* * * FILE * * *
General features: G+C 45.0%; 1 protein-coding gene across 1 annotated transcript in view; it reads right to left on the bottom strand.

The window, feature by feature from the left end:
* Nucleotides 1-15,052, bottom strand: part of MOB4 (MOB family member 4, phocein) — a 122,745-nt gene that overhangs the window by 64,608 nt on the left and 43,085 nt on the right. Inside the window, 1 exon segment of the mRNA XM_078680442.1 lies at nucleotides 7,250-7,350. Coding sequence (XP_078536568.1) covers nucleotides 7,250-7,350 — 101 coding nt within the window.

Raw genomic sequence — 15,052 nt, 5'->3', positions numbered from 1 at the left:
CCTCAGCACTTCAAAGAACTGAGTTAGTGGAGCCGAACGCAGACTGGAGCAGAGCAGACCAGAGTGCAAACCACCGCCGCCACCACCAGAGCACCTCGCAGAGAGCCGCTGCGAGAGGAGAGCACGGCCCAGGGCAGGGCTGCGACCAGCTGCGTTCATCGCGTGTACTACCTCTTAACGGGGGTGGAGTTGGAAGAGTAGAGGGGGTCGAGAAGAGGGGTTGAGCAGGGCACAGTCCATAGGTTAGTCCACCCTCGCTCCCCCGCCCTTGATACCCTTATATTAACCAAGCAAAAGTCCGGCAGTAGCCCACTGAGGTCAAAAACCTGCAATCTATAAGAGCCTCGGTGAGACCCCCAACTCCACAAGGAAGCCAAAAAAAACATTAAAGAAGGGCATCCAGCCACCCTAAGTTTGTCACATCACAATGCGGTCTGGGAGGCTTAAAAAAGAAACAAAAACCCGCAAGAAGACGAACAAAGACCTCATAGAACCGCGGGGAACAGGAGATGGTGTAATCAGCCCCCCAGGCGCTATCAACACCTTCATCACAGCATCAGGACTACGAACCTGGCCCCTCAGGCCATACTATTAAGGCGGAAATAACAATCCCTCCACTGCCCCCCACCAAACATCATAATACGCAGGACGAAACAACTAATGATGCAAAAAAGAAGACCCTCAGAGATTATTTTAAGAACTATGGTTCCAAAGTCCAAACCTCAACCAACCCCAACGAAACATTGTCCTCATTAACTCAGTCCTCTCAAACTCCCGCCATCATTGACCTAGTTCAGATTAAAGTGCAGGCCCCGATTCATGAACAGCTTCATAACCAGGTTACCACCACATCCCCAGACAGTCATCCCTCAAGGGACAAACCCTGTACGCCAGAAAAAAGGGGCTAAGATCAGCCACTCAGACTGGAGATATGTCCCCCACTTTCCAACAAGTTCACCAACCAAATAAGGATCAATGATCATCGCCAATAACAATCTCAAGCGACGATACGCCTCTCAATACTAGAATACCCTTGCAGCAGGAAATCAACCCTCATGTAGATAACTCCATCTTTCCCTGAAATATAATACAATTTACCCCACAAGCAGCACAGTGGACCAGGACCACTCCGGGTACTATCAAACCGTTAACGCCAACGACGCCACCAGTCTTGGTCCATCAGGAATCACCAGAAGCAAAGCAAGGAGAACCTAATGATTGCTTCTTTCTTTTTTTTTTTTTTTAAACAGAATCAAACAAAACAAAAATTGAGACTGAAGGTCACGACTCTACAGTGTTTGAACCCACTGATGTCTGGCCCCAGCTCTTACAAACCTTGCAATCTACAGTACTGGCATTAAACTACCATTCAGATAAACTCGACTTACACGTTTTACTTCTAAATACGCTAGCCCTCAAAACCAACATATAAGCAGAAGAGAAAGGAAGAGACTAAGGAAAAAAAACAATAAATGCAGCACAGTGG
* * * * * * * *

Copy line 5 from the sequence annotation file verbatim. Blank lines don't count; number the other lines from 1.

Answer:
CCTCAGCACTTCAAAGAACTGAGTTAGTGGAGCCGAACGCAGACTGGAGCAGAGCAGACCAGAGTGCAAACCACCGCCGCCACCACCAGAGCACCTCGCAGAGAGCCGCTGCGAGAGGAGAGCACGGCCCAGGGCAGGGCTGCGACCAGCTGCGTTCATCGCGTGTACTACCTCTTAACGGGGGTGGAGTTGGAAGAGTAGAGGGGGTCGAGAAGAGGGGTTGAGCAGGGCACAGTCCATAGGTTAGTCCACCCTCGCTCCCCCGCCCTTGATACCCTTATATTAACCAAGCAAAAGTCCGGCAGTAGCCCACTGAGGTCAAAAACCTGCAATCTATAAGAGCCTCGGTGAGACCCCCAACTCCACAAGGAAGCCAAAAAAAACATTAAAGAAGGGCATCCAGCCACCCTAAGTTTGTCACATCACAATGCGGTCTGGGAGGCTTAAAAAAGAAACAAAAACCCGCAAGAAGACGAACAAAGACCTCATAGAACCGCGGGGAACAGGAGATGGTGTAATCAGCCCCCCAGGCGCTATCAACACCTTCATCACAGCATCAGGACTACGAACCTGGCCCCTCAGGCCATACTATTAAGGCGGAAATAACAATCCCTCCACTGCCCCCCACCAAACATCATAATACGCAGGACGAAACAACTAATGATGCAAAAAAGAAGACCCTCAGAGATTATTTTAAGAACTATGGTTCCAAAGTCCAAACCTCAACCAACCCCAACGAAACATTGTCCTCATTAACTCAGTCCTCTCAAACTCCCGCCATCATTGACCTAGTTCAGATTAAAGTGCAGGCCCCGATTCATGAACAGCTTCATAACCAGGTTACCACCACATCCCCAGACAGTCATCCCTCAAGGGACAAACCCTGTACGCCAGAAAAAAGGGGCTAAGATCAGCCACTCAGACTGGAGATATGTCCCCCACTTTCCAACAAGTTCACCAACCAAATAAGGATCAATGATCATCGCCAATAACAATCTCAAGCGACGATACGCCTCTCAATACTAGAATACCCTTGCAGCAGGAAATCAACCCTCATGTAGATAACTCCATCTTTCCCTGAAATATAATACAATTTACCCCACAAGCAGCACAGTGGACCAGGACCACTCCGGGTACTATCAAACCGTTAACGCCAACGACGCCACCAGTCTTGGTCCATCAGGAATCACCAGAAGCAAAGCAAGGAGAACCTAATGATTGCTTCTTTCTTTTTTTTTTTTTTTAAACAGAATCAAACAAAACAAAAATTGAGACTGAAGGTCACGACTCTACAGTGTTTGAACCCACTGATGTCTGGCCCCAGCTCTTACAAACCTTGCAATCTACAGTACTGGCATTAAACTACCATTCAGATAAACTCGACTTACACGTTTTACTTCTAAATACGCTAGCCCTCAAAACCAACATATAAGCAGAAGAGAAAGGAAGAGACTAAGGAAAAAAAACAATAAATGCAGCACAGTGG